Rachel Siemens

Head Coach:  Siemens Weightlifting, Victoria BC, info@siemensweightlifting.com​, IG: siemensweightlifting

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FEAR.

February 16, 2018

The Red Plate (previous to this), was created for me to vent, expand, and share my feelings and ideas.  The Next Plate blog was created to be more professional, but I am throwing that idea out the window now.  Welcome to my next rant.

Let's talk about FEAR

 

I am no stranger to fear.  No human on earth has a life void of fear, save those with a neurological disorder.  Fear is real in our mind, whether it is a bear running towards us or the girl from the Ring crawling out from under our bed. 

 

Fear is real within us, whether it stems from an external or internal source.

Bears or bogeymen, the fear that is felt is real.

 

I have competed around 40 time and still feel fear.  I feel anxiety.  I lose sleep.  I shake on that first approach towards the barbell.

 

A week out from a competition, the clouds loom in.  My mind turns grey with doubt, fear, and anxiety.  I compare myself to other lifters and to my self.  I lose hope.

 

My thoughts take off with no control:

 

'My progress isn't enough.  I didn't train enough.  I put in so much work for so little return, what's the point?  I am going to fail like I always do.  There is no hope.  There is no point.  Why can't I progress like so-and-so?  What am I doing wrong?  What am I missing?'

 

Then I go deeper into the matrix and start overthinking my overthinking.

 

'Why am I thinking these thoughts?  Does this fear mean I'm unprepared?  Should I share these thoughts?  Will sharing my thoughts make them real?  Should I manage this on my own?  Is this normal?  Does everyone else think this way?  Why me?  What am I doing wrong?  Why aren't I strong enough?  Why do I always fall apart before a competition?'

 

I don't know if sharing my fear will help me or make them more real and vivid.  

That is a fear of mine.  I do know is that I'm likely not alone in having these thoughts, and I would \ feel better to know I'm not alone... So I am sharing my fear with you.

 

How to we manage fear?  How do we face it an accept it?

 

Recognize Fear

First we need to recognize fear.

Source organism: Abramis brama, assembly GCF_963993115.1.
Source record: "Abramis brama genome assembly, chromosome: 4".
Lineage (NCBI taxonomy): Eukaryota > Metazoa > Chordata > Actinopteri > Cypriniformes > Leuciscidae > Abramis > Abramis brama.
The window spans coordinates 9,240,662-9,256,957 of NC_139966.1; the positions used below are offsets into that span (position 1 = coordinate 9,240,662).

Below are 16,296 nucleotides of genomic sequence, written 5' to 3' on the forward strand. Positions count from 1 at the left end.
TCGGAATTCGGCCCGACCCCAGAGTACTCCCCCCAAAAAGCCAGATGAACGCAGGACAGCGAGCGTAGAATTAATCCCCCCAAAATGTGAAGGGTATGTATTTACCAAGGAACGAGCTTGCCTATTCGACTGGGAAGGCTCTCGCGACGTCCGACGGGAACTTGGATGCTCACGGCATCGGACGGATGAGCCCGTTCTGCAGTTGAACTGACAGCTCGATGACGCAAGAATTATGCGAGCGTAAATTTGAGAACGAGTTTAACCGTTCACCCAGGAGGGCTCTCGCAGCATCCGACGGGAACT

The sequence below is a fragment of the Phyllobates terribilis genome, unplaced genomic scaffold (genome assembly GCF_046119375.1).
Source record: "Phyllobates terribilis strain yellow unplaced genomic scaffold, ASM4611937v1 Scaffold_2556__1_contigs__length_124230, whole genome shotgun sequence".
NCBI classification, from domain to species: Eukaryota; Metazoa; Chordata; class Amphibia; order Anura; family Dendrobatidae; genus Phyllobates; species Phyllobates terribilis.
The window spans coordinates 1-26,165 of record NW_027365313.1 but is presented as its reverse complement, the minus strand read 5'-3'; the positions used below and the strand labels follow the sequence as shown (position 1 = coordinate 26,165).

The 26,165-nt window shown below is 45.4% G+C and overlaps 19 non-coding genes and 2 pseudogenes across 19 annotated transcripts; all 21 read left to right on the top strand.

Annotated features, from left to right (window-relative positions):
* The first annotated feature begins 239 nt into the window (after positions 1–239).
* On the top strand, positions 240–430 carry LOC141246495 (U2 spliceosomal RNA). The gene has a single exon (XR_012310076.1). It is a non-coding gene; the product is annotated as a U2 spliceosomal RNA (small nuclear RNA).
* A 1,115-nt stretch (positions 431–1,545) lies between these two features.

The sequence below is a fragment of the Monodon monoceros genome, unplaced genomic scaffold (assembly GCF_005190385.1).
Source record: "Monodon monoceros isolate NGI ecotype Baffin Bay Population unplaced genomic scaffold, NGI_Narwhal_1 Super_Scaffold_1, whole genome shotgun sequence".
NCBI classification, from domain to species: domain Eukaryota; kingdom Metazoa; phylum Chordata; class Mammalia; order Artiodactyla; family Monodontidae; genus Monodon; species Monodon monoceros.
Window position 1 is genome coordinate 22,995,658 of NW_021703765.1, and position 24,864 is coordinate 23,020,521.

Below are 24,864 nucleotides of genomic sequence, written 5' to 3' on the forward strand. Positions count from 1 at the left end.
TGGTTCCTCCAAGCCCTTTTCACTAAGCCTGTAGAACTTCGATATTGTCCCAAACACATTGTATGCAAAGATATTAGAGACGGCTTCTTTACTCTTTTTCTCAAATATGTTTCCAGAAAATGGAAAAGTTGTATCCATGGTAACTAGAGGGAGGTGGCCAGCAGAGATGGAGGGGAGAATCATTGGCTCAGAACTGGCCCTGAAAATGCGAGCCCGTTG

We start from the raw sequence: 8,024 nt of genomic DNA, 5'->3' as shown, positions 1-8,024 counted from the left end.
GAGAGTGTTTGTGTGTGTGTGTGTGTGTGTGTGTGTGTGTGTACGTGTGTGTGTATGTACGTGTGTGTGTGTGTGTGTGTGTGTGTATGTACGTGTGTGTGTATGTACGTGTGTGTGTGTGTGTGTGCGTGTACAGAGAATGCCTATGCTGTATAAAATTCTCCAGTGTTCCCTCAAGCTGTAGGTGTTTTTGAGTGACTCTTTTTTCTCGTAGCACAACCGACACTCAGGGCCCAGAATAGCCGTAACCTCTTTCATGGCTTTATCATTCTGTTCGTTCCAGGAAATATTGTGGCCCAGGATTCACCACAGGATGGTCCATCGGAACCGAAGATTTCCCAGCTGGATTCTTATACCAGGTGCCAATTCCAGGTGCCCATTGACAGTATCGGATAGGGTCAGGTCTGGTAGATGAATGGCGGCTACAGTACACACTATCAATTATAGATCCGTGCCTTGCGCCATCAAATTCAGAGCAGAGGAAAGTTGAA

What does it feel like physically?  Butterflies in your stomach?  Nausea?  Sweaty palms?  Chills? A wrench in your heart?  A drop in your stomach?  Weak legs?  Headache?

 

What does fear feel like mentally?  Sleepiness?  Extreme alertness?  Does it blur your mental thoughts and images or heighten them?  Does it overwhelm all thoughts, or does it get pushed away into a box? 

 

What does it feel like emotionally?  Anger?  Horror?  Panic?  Apathy?  Fear itself is an emotion, what else is tied to it?

 

Understand fear

 

Where is our fear rooted? What is it's source? Why are we feeling it?  

 

The source of fear is internal anticipation of an event.

 

For myself, I fear failure.  I fear disappointing my self and everyone who has invested anything into my weightlifting.  I fear the looming idea that I will never achieve my goals, and that everything is for nothing.

 

Accept fear

 

Accepting fear and understanding that we feel it because we care is a great revelation.  We likely feel it because we want success and we care.

 

Fear is a part of life.  Its part of athletics.  Pouring your body and heart into something and then exposing your toil in a high-risk event with an unknowable outcome is SCARY. 

 

The great thing about fear is that we can re-frame it and use it.  We can use it as motivation and inspiration to work harder and achieve success.  Maybe even eventually we will unconditionally accept fear and no longer fear fear itself.  Maybe eventually we can develop a positive relationship with it where we accept it and work with it to achieve greatness.

 

Remember, we can control how we perceive fear and we can control the decisions we make when we feel it.  We can choose to delve deeper, understand it, and accept it... Or we can choose to let it overwhelm us and throw us around like a rag-doll.

Yes, I feel fear.  I feel it every time I compete.  Slowly, I am learning to understand and accept it.  I am am learning how to control my response to fear.  It's a never-ending process but I trust that if I keep pushing myself through, I will be better and better each time I see a bear or bogeyman.

 

If we choose to avoid fear-inducing situations and events, we will never have the chance to see how great we can be.  Choose to understand, face, and use your fear.

 

Special thanks to my sister, Nicole.  We had a long conversation last night about fear and normalcy.  She introduced me to a lot of ideas and talked me through what I'm feeling.  She inspired me to write this post and I couldn't be more grateful for her talks.

 

 

Rachel, Feb 16/2018

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